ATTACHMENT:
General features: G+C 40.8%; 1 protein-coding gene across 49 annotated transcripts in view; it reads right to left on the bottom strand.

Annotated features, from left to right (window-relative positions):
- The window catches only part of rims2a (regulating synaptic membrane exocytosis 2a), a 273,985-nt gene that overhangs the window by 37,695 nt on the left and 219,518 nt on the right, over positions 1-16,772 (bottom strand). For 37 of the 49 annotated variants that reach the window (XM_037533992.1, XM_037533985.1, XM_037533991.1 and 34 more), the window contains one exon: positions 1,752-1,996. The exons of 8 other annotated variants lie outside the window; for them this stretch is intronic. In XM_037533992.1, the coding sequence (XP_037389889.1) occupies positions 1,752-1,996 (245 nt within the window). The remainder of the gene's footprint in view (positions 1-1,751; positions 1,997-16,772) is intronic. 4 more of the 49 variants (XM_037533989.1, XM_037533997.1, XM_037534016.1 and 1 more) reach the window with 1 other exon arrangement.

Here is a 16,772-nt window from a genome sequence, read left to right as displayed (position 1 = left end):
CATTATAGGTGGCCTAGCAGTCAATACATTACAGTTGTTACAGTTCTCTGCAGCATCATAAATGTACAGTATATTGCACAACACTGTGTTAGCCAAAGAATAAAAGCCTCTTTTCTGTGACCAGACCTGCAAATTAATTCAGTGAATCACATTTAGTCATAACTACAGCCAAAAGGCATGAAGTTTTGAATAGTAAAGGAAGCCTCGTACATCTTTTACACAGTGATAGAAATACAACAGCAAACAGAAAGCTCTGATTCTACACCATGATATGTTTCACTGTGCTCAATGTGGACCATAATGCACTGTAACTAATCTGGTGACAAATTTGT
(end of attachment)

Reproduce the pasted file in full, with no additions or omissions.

General features: G+C 40.8%; 1 protein-coding gene across 49 annotated transcripts in view; it reads right to left on the bottom strand.

Annotated features, from left to right (window-relative positions):
- The window catches only part of rims2a (regulating synaptic membrane exocytosis 2a), a 273,985-nt gene that overhangs the window by 37,695 nt on the left and 219,518 nt on the right, over positions 1-16,772 (bottom strand). For 37 of the 49 annotated variants that reach the window (XM_037533992.1, XM_037533985.1, XM_037533991.1 and 34 more), the window contains one exon: positions 1,752-1,996. The exons of 8 other annotated variants lie outside the window; for them this stretch is intronic. In XM_037533992.1, the coding sequence (XP_037389889.1) occupies positions 1,752-1,996 (245 nt within the window). The remainder of the gene's footprint in view (positions 1-1,751; positions 1,997-16,772) is intronic. 4 more of the 49 variants (XM_037533989.1, XM_037533997.1, XM_037534016.1 and 1 more) reach the window with 1 other exon arrangement.

Here is a 16,772-nt window from a genome sequence, read left to right as displayed (position 1 = left end):
CATTATAGGTGGCCTAGCAGTCAATACATTACAGTTGTTACAGTTCTCTGCAGCATCATAAATGTACAGTATATTGCACAACACTGTGTTAGCCAAAGAATAAAAGCCTCTTTTCTGTGACCAGACCTGCAAATTAATTCAGTGAATCACATTTAGTCATAACTACAGCCAAAAGGCATGAAGTTTTGAATAGTAAAGGAAGCCTCGTACATCTTTTACACAGTGATAGAAATACAACAGCAAACAGAAAGCTCTGATTCTACACCATGATATGTTTCACTGTGCTCAATGTGGACCATAATGCACTGTAACTAATCTGGTGACAAATTTGT